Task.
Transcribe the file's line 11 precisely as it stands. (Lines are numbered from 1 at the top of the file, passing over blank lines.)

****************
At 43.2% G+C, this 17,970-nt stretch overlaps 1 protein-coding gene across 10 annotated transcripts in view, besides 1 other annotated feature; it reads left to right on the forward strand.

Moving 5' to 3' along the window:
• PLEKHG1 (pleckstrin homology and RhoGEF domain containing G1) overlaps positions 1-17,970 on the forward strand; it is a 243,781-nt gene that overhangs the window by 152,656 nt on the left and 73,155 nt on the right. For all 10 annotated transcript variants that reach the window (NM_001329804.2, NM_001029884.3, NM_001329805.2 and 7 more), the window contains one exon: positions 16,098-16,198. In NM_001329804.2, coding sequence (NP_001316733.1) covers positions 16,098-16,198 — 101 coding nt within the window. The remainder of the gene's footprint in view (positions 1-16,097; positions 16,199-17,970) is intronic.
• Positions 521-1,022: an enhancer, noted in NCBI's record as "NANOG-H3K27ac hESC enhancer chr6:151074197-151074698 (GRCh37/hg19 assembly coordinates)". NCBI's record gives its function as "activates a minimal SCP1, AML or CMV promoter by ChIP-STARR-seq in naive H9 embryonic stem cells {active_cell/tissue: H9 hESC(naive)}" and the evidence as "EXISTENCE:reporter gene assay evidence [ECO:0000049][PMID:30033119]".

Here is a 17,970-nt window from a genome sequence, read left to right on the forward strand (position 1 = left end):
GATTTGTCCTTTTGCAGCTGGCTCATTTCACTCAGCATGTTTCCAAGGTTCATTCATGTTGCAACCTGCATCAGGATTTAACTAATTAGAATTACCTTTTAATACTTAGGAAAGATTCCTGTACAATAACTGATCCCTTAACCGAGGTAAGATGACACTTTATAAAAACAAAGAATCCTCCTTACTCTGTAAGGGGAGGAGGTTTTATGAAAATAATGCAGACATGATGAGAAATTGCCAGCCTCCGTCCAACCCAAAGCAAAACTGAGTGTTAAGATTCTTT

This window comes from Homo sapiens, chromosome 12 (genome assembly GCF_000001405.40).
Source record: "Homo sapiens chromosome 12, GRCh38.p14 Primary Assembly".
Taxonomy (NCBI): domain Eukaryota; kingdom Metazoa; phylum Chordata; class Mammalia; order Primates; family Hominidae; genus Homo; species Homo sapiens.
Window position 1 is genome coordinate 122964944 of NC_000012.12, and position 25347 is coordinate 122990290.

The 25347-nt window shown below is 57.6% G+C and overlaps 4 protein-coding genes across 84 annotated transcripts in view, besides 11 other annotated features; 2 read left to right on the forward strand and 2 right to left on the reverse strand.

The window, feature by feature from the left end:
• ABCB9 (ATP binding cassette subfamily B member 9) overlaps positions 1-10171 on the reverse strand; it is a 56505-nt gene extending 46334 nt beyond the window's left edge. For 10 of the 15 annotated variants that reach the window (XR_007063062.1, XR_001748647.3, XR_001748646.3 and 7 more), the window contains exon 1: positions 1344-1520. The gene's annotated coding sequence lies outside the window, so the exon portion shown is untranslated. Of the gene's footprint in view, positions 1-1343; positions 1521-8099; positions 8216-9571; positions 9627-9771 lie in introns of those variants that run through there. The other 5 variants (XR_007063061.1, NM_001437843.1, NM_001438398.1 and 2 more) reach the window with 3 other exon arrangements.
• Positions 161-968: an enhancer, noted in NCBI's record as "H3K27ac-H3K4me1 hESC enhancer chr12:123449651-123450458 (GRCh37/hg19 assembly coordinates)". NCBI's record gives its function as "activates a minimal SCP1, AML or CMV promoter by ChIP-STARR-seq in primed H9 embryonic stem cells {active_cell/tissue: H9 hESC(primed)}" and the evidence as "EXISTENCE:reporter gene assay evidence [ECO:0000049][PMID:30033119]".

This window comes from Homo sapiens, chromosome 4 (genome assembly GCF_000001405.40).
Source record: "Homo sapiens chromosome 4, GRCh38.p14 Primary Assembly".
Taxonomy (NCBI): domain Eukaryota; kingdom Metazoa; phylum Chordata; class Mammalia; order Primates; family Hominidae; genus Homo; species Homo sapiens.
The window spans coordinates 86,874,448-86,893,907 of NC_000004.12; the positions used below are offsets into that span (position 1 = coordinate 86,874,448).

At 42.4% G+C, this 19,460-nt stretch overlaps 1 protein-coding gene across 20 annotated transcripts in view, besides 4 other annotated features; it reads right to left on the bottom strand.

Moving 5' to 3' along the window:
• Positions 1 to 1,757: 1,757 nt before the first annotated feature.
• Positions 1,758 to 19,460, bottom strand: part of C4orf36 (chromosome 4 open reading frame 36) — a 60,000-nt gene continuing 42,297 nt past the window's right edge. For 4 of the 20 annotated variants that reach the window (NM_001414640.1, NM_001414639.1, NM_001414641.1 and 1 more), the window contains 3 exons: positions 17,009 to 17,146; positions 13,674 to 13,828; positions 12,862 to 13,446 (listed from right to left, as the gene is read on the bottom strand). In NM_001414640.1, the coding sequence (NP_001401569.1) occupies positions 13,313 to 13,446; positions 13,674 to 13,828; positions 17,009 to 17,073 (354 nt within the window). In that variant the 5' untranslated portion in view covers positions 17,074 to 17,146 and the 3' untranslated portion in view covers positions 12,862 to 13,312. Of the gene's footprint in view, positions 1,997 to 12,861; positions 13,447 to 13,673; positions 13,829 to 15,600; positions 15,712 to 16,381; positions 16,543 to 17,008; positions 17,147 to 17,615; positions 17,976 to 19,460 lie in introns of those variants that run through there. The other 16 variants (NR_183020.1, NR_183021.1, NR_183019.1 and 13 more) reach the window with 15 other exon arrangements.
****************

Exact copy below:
The 25347-nt window shown below is 57.6% G+C and overlaps 4 protein-coding genes across 84 annotated transcripts in view, besides 11 other annotated features; 2 read left to right on the forward strand and 2 right to left on the reverse strand.